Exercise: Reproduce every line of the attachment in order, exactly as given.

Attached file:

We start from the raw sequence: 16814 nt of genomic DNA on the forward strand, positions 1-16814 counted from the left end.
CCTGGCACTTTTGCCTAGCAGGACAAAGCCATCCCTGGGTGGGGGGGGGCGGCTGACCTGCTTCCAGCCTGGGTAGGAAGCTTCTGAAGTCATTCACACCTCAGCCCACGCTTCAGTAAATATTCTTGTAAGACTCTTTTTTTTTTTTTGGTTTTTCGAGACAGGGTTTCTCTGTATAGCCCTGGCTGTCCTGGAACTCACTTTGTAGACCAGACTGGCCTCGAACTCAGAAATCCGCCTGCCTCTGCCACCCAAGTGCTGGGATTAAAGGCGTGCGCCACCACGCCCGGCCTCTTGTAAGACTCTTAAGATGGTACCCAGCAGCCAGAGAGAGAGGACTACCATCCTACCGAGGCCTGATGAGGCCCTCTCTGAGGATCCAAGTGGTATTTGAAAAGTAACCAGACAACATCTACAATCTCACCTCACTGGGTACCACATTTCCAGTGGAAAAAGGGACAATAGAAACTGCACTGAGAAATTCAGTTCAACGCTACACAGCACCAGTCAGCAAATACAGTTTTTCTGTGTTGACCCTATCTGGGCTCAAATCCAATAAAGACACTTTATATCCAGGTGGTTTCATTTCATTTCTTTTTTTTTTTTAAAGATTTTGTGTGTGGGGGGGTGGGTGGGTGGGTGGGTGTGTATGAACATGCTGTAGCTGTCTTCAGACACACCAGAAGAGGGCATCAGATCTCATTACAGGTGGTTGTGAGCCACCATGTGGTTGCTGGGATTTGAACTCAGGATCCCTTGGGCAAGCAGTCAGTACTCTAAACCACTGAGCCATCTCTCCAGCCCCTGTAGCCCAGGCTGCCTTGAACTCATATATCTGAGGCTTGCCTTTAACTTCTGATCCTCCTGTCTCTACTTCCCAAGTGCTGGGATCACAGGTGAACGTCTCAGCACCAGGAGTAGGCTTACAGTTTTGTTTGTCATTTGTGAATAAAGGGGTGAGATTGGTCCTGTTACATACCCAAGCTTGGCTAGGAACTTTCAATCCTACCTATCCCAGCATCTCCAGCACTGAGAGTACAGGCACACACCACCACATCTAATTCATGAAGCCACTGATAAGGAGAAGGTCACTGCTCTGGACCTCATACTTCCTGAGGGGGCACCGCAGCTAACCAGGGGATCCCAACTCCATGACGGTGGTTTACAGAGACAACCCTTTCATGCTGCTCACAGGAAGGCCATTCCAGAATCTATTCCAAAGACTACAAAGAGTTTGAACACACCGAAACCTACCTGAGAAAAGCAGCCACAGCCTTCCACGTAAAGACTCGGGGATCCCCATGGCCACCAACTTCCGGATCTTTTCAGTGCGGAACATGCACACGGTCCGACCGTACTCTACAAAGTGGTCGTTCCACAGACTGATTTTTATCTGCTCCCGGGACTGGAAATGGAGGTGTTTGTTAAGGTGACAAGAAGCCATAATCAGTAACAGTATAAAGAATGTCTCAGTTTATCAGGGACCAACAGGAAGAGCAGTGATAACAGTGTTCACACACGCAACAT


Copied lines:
We start from the raw sequence: 16814 nt of genomic DNA on the forward strand, positions 1-16814 counted from the left end.
CCTGGCACTTTTGCCTAGCAGGACAAAGCCATCCCTGGGTGGGGGGGGGCGGCTGACCTGCTTCCAGCCTGGGTAGGAAGCTTCTGAAGTCATTCACACCTCAGCCCACGCTTCAGTAAATATTCTTGTAAGACTCTTTTTTTTTTTTTGGTTTTTCGAGACAGGGTTTCTCTGTATAGCCCTGGCTGTCCTGGAACTCACTTTGTAGACCAGACTGGCCTCGAACTCAGAAATCCGCCTGCCTCTGCCACCCAAGTGCTGGGATTAAAGGCGTGCGCCACCACGCCCGGCCTCTTGTAAGACTCTTAAGATGGTACCCAGCAGCCAGAGAGAGAGGACTACCATCCTACCGAGGCCTGATGAGGCCCTCTCTGAGGATCCAAGTGGTATTTGAAAAGTAACCAGACAACATCTACAATCTCACCTCACTGGGTACCACATTTCCAGTGGAAAAAGGGACAATAGAAACTGCACTGAGAAATTCAGTTCAACGCTACACAGCACCAGTCAGCAAATACAGTTTTTCTGTGTTGACCCTATCTGGGCTCAAATCCAATAAAGACACTTTATATCCAGGTGGTTTCATTTCATTTCTTTTTTTTTTTTAAAGATTTTGTGTGTGGGGGGGTGGGTGGGTGGGTGGGTGTGTATGAACATGCTGTAGCTGTCTTCAGACACACCAGAAGAGGGCATCAGATCTCATTACAGGTGGTTGTGAGCCACCATGTGGTTGCTGGGATTTGAACTCAGGATCCCTTGGGCAAGCAGTCAGTACTCTAAACCACTGAGCCATCTCTCCAGCCCCTGTAGCCCAGGCTGCCTTGAACTCATATATCTGAGGCTTGCCTTTAACTTCTGATCCTCCTGTCTCTACTTCCCAAGTGCTGGGATCACAGGTGAACGTCTCAGCACCAGGAGTAGGCTTACAGTTTTGTTTGTCATTTGTGAATAAAGGGGTGAGATTGGTCCTGTTACATACCCAAGCTTGGCTAGGAACTTTCAATCCTACCTATCCCAGCATCTCCAGCACTGAGAGTACAGGCACACACCACCACATCTAATTCATGAAGCCACTGATAAGGAGAAGGTCACTGCTCTGGACCTCATACTTCCTGAGGGGGCACCGCAGCTAACCAGGGGATCCCAACTCCATGACGGTGGTTTACAGAGACAACCCTTTCATGCTGCTCACAGGAAGGCCATTCCAGAATCTATTCCAAAGACTACAAAGAGTTTGAACACACCGAAACCTACCTGAGAAAAGCAGCCACAGCCTTCCACGTAAAGACTCGGGGATCCCCATGGCCACCAACTTCCGGATCTTTTCAGTGCGGAACATGCACACGGTCCGACCGTACTCTACAAAGTGGTCGTTCCACAGACTGATTTTTATCTGCTCCCGGGACTGGAAATGGAGGTGTTTGTTAAGGTGACAAGAAGCCATAATCAGTAACAGTATAAAGAATGTCTCAGTTTATCAGGGACCAACAGGAAGAGCAGTGATAACAGTGTTCACACACGCAACAT